rose propagation

Discussion in 'Plant Propagation' started by sarahb, Sep 11, 2005.

  1. sarahb

    sarahb Member

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    In an attempt to save the exquisite smelling rose at my old house (soon to be demolished), I took cuttings during the summer, and planted them in a compost/soil/sand mix. I kept them covered with clear plastic bags to retain moisture, and kept the soil moist. They all leafed out beautifully, but now I am finding that some leaves are withering. I had removed the plastic bags once a few leaves were out, and substantial in size, in order to minimize the chances of fungal growth. My books give little to no advice on rose care post-rooting. What should I be doing? It feels so awful to see the bare stems finally leaf out, and then die!
    Any insight appreciated. Thanks
    sarah b
     
  2. GRSJr

    GRSJr Active Member 10 Years

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    Look at the roots on one of the cuttings. Are they substanial? If not. the cuttings need the high humigity for a while longer.

    Sometimes the leaves will grow, but the roots don't form. Did you use a rooting hormone? Did you try to root the cuttings in the spring when the plant wants to make leaves not roots? Better to do it in late July or August.

    It's best to reduce the humidity gradually by opening the bottom of the bag a little at a time or by removing the bag and replacing it to give gradually longer periods of low humidity.
     
  3. Ron B

    Ron B Paragon of Plants 10 Years

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    I second the nominations: may not be enough, if any roots yet to be throwing open bags.
     
  4. Weekend Gardener

    Weekend Gardener Active Member 10 Years

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    For instructions on rose propagation from cuttings, there is none better than this article by Mel Hulse.

    Once rooted, rose cuttings usually do well. But I need to ask you one question - inspite of the fact that the cuttings "leaved out", do you know if there are any roots formed at the same time? A cutting can produce leaves without producing roots. The leaves are produced, drawing on the nutrient reserves in the cuttings. What you may find at the bottom end of the cutting is not roots but just a callus. These cuttings with wilt unless the humidity around the cuttings remain high. If the percentage of rooted cuttings is low, you likely can improve your chances next time by applying rooting hormones. But don't give up on your current crop of cuttings. As long as they still look healthy, and not yellow or black, there remains potential for success. You could give a gently tug at the cuttings and see if they are firmly in the soil (rooted) or comes up easily (not rooted). For those cuttings that are not rooted, examine the bottom end of the cuttings. If there is a callus, "wound" the callus by making superficial slits in the callus with a sharp edge - a knife. Apply rooting hormone (I prefer the gel to the powder) to the freshly wounded callus and reinsert into the media. Then, wait and see.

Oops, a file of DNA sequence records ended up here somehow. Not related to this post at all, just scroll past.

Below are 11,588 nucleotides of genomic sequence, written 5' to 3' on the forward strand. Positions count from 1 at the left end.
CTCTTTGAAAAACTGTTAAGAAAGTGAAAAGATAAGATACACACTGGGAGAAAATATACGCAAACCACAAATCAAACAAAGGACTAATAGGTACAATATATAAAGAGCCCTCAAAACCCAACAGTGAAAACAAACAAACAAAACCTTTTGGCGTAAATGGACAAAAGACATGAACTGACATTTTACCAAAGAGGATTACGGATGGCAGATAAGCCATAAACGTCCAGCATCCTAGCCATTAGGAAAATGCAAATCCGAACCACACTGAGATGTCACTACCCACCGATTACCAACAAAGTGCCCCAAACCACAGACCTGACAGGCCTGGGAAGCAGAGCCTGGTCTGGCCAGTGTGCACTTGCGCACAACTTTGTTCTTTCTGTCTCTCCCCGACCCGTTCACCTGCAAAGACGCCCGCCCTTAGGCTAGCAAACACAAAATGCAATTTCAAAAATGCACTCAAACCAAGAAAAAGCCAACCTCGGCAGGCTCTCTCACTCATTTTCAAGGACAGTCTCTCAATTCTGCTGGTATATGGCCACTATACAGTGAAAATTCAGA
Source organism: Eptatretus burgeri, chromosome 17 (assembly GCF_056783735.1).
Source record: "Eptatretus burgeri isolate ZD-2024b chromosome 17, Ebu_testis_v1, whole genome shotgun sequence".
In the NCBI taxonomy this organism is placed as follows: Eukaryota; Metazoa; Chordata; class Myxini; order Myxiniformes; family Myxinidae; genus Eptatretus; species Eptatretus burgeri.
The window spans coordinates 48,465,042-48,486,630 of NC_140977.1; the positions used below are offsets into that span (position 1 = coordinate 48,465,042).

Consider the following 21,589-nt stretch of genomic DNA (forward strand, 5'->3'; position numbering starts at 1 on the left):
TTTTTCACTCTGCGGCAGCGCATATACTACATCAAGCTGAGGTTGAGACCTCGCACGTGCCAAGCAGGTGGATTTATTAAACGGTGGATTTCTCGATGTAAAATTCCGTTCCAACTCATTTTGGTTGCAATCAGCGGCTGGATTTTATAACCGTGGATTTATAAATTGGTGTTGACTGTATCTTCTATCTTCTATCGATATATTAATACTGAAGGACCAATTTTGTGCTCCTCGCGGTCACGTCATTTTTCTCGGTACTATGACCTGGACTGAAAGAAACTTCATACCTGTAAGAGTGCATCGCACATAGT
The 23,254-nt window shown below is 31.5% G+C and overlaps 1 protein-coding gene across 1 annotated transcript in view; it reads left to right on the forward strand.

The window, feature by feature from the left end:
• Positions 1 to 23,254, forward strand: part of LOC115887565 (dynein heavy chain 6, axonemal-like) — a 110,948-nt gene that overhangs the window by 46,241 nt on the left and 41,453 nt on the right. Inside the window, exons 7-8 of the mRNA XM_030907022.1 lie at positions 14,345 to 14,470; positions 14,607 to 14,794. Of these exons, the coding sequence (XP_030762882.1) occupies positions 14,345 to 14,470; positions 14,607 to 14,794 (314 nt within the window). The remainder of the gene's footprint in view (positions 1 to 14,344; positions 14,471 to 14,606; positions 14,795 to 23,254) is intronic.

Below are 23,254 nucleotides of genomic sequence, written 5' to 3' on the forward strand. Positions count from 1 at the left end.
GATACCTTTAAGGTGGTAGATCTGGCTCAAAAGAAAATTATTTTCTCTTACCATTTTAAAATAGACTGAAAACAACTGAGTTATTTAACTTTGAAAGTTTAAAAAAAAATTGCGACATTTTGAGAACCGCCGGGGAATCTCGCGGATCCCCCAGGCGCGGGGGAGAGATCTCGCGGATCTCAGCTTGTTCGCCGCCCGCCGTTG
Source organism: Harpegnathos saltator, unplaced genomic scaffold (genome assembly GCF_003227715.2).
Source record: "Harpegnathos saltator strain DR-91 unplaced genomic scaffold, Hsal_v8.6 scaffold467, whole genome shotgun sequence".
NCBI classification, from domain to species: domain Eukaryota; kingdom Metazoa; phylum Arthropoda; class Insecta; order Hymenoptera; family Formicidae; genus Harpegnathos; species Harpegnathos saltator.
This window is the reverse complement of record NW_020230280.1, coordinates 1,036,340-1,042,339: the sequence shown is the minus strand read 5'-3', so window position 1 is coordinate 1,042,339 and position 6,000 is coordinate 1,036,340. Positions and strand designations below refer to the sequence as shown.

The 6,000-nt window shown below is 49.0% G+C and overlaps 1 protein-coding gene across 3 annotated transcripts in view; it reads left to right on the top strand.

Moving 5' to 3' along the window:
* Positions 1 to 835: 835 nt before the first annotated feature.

If you don't succeed this time, you can always try again, following Mel Hulse's instructions.
     
    Last edited by a moderator: Aug 8, 2007
  5. sarahb

    sarahb Member

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    Well thank you all for your helpful responses!
    I have read the suggested website, and it is great.

    Of the 4 rose cuttings I had left, I'm now down to 2.
    The stems of 2 of them turned brown, and when I pulled them up to check for roots - no action! You were right - they put their energy into leaves, not roots. I took the cuttings at the end of June... and I did not use rooting hormone.

    Also, the portion of the stem in the soil (on both sick cuttings) were spotted with white - it looks more like a fungus than eggs, but i do not know for sure.

    I will keep trying until I have some success - this rose is so spectacular, you can smell if from across the street.

    Again, thanks for your insight!

    sarah
     
  6. Weekend Gardener

    Weekend Gardener Active Member 10 Years

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    If your current crop of cuttings succumbed to rot, the next question I would pose to you is what was actually in your compost/soil/sand mix. If you had used garden soil, it would have been teeming with microorganisms, as any good garden soil should. That, unfortunately, increased the risk of your cuttings being infected and rot. I would suggest to try using a "soil-less" media next time, ideally one which has not been fully charged with fertiliser. There are ready mixed media out in the market that you can get for a few bucks. Or else, if you are so inclined, there are a number of "recipes" which some folks swear by. Examples of these include 50:50 sand and peat, 50:50 perlite and peat. There had been some reports (annecdotal, mind you) of better root formation with coir (by product of the copra industry - i.e. coconuts husk). Coir used to be expensive, but not any more. You can buy dried compacted slabs of it for the equivalent price of peat moss. The advantage is that it is a renewal resource. One gardening "expert" advised just coarse sand alone!

    I try and keep my life simple, and adapt my bale of Sunshine #4 mix for everything, including cuttings (it does have a small charge of fertiliser, but this doesn't seem to be a problem for rose cuttings.). However, I plan to start experimenting with coir next year.
     

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